North Korean hackers hacked the Russian missile manufacturer’s network for at least five months last year, Reuters reported on Monday. The victim of hackers from groups nicknamed ScarCruft and Lazarus fell NPO Mash (Scientific and Production Union of Machine Building) based in Rieutov near Moscow, the agency reported.
In the months following the digital hack, Pyongyang announced several advances in its banned ballistic missile program, but it’s not clear if this was related to the hack, Reuters noted. However, experts say the incident shows how an isolated country is targeting even its allies to acquire critical technologies.
The Russian company is one of the pioneers in the development of hypersonic missiles, satellite technologies and newer generation ballistic weapons.
“These are three areas of keen interest to North Korea since it embarked on a mission to create an intercontinental ballistic missile (ICBM) capable of striking continental United States” – emphasizes the agency.
According to specialists, the hack started around the end of 2021 and lasted until May 2022, when, according to internal company communications analyzed by Reuters, IT engineers detected hacker activity.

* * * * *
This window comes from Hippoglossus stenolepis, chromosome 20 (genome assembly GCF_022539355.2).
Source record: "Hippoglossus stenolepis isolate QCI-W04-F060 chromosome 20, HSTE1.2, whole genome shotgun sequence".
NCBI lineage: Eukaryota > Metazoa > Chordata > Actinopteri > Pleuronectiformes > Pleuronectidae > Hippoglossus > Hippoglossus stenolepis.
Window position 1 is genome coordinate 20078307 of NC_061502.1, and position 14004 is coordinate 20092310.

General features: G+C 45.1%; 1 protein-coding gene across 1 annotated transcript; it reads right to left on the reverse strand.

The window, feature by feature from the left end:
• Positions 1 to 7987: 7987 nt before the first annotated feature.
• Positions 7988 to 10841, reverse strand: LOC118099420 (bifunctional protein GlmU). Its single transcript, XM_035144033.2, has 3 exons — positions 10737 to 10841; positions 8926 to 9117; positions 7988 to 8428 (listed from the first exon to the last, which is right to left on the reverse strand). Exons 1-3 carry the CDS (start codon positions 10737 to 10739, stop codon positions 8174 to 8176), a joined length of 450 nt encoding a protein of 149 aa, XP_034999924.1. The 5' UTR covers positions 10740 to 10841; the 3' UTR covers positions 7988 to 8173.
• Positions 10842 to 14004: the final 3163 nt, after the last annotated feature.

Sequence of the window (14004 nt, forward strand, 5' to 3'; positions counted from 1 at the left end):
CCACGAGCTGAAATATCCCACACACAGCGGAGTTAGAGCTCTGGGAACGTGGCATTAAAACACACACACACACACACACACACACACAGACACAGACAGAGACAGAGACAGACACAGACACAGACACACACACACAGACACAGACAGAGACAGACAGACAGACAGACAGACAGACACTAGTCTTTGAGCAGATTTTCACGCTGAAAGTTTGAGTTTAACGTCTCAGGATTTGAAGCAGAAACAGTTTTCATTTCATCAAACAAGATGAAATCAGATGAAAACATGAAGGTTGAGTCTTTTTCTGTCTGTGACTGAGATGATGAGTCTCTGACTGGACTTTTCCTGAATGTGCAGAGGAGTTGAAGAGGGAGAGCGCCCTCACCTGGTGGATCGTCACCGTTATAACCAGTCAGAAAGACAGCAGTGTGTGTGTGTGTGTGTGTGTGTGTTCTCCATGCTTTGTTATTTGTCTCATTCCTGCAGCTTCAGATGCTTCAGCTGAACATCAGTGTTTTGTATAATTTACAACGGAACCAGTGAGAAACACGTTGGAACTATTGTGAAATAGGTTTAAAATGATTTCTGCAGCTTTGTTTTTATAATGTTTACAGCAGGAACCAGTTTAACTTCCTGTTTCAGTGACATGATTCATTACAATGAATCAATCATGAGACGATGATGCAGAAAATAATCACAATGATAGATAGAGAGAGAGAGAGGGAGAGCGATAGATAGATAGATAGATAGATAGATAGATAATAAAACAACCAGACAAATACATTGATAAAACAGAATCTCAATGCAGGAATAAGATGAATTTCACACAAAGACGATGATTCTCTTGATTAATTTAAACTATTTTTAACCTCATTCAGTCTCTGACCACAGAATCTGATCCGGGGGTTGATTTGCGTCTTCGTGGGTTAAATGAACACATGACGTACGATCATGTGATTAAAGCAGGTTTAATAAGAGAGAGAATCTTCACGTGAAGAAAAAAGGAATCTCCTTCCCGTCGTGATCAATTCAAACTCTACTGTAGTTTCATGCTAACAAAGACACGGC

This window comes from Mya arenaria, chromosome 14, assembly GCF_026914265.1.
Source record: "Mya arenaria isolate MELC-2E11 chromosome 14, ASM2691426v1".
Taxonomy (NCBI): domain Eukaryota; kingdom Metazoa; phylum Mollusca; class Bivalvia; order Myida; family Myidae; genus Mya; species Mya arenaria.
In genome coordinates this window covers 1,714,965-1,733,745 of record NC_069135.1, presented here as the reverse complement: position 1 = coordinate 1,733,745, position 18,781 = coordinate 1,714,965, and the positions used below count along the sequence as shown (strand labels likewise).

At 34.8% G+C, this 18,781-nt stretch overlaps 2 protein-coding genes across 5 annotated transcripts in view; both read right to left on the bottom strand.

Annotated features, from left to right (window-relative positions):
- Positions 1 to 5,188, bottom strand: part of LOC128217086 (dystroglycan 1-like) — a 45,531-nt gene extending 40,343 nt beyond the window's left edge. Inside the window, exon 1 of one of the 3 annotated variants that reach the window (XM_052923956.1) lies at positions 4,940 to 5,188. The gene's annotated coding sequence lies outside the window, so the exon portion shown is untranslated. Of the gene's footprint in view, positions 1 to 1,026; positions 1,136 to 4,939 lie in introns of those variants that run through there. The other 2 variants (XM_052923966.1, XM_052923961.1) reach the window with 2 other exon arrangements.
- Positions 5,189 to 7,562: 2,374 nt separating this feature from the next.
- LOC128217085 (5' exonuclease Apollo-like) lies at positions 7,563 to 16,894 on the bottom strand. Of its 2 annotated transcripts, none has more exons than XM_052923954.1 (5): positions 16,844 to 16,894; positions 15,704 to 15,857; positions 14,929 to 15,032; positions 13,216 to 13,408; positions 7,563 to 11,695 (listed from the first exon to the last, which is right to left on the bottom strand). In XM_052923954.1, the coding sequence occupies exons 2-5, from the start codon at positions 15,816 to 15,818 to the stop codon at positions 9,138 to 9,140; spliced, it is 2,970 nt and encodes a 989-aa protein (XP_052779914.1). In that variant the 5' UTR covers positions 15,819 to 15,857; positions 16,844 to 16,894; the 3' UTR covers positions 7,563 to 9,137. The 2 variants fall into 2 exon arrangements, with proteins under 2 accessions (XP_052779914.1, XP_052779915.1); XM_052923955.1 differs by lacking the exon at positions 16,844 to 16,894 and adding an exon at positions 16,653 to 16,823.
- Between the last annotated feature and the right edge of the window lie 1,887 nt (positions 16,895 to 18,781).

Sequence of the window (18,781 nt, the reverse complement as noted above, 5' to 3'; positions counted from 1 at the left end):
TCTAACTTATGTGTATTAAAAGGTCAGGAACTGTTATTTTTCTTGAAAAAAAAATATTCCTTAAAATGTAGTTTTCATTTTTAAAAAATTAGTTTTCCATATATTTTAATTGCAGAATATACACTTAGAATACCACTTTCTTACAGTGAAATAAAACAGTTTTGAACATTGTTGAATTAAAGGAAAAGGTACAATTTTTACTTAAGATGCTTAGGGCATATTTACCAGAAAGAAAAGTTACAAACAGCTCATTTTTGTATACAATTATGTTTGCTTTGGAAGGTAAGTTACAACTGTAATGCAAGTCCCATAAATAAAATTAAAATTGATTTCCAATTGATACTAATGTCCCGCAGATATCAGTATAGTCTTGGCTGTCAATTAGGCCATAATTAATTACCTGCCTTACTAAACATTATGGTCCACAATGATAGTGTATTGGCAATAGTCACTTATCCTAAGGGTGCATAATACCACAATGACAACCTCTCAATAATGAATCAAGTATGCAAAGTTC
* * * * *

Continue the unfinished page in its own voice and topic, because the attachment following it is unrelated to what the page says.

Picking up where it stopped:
Neither NPO Mash, nor the embassy Russia in Washington did not respond to Reuters requests for comment.
According to Tom Hegel, a security expert at the American company SentinelOne, hackers broke into the company’s IT environment, which gave them the ability to read e-mail and obtain data. Experts believe that he is behind the hack North Koreabecause hackers used previously known Korean malware and infrastructure for it.
The Russian company would be a valuable asset for North Korea because it is Russia’s leading designer and manufacturer of missiles, Markus Schiller, a European missile expert, told the news agency. “You can learn a lot from them,” he added.
Another area of interest for Korean hackers could be fuel production, the agency believes, recalling that last month North Korea conducted a test of a solid-propellant Hwasong-18 missile. Powering the missiles with solid fuel, explains Reuters, could allow missiles to be deployed more quickly during war because it does not require refueling them at the launch pad. As a result, the missiles are harder to target and destroy before launch.
NPO Masz produces e.g. SS-19 that is refueled at the factory and sealed. “It’s hard to do that because rocket propellant, especially the oxidizer, is very corrosive,” said Jeffrey Lewis, a scientist specializing in rocket development at the James Martin Center for Nonproliferation Studies. “At the end of 2021, North Korea announced that it was using the same process,” he noted.
In his opinion, among the areas NPO Mash deals with that would be of interest to North Korea, “solid fuels would be at the top of the list.”
Main photo source: PAP/EPA/KCNA